The fundamental problem with the Plantinga distinction is that it effectively assumes the primacy of ontology over epistemology. By this I mean that it assumes that to understand science one must beging with the ontology of science. This is very much understandable from the point of view of someone who was brought up on a christian religion that is presented as having its basis in a number of ontological claims that must be taken as true. It is also a profound misunderstanding of what science is. It would be better to think of science in terms of various methods that are used to investigate the world. The scientific ontology is an a posteriori result of the application of those methods to the world. To put it in other terms again, ontological naturalism is the a posteriori result of accepting epistemic naturalism. Yet, even that is not quite right as it suggests that science can be identified in terms of some set of methods. This is quite incorrect because, just as the contents of scientific ontology, the contents of scientific methodology undergoes under constant change. The reason it does that is that scientists allow their results to shape their methods and beliefs. In effect, it is best to think of science in terms of an attitude – that attitude being of actively seeking to alter one’s beliefs and methods on the basis of what knowledge one does possess in order to better understand the world. The contents of scientifc ontology and the nature of scientific methods follows from this, again, only a posteriori.

What does this entail for Plantinga little distinction. The metaphysical naturalism he talks of runs very much counter to this idea of science in that it is supposed to make ontological assumptions without any evidence. So, any metaphysical naturalist is not a very good naturalist at all. Indeed, I know of no philosopher who would fit this bill. What about methodological naturalism? That is fairly nonsensical also in that scientists are not naturalists beause they have to be in order to do science. No, they are naturalists because, in so far as they allow the evidence to shape their beliefs, no belief in God or any sort is actually required by that evidence.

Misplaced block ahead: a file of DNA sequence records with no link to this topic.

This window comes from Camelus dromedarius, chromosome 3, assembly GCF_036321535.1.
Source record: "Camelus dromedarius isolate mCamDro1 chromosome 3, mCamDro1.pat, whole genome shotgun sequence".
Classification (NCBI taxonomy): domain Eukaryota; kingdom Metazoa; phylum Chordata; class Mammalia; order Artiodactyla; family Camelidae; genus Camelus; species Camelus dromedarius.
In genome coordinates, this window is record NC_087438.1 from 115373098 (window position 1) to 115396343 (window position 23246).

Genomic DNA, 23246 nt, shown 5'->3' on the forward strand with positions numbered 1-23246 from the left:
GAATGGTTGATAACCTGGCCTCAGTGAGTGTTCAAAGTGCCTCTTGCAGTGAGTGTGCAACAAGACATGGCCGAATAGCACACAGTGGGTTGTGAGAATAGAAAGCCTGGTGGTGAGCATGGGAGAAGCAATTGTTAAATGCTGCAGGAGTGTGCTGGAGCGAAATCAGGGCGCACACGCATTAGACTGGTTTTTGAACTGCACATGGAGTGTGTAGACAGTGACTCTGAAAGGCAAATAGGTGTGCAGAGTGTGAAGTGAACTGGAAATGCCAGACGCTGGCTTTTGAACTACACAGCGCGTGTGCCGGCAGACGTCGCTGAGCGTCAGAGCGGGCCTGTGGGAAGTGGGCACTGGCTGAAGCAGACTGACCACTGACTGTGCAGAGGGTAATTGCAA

I have avoided that term ‘supernatural’ even though it appears in the title of the post. The reason is that the term is also highly ambiguous. As an ontological distinction between entities in the world it is useless to a naturalist for the simple reason that the naturalist does not think there are any supernatural entities. It is more useful as a distinction between different kinds of concepts that people have – it is definitely the case that a lot of people have supernatural concepts. At this point things get interesting in that we can ask why people have those concepts. This is what cognitive science of religion does, of course. I think the explanation will be purely naturalist. To say that is also somewhat ambiguous, however. Firstly, I think that  the explanation will be natural for much the same reason that I think the sun will rise tomorrow. It is a case of making an induction on past events. Secondly, however, I expect the explanation to be natural because for something to be an explanation it must be natural. What does this mean? It means that it has to be in terms of some sort of a mechanism that can be investigated. This implies that supernatural explanations are nothing of the sort, even though they may be psychologically convincing. Again, the reasons why they are convincing are interesting and are being investigated.

A consequence of what I have said is that the term ‘naturalist’ in its philosophical sense is, actually, at heart somewhat nonsensical or, at best, empty of content. The only reason why it is necessary is that there are people who hold what, for the want of a better term, are called supernatural beliefs. Analysing the issue more deeply, the term ‘naturalist’ is only neccessary due to the biased nature of human cognition and the kinds of ghosts it gives birth to in our minds.

This is hardly a carefully presented statement of my views on these issues. It does, however, help to clarify what I mean by “scientists have to be naturalists”. Hopefully.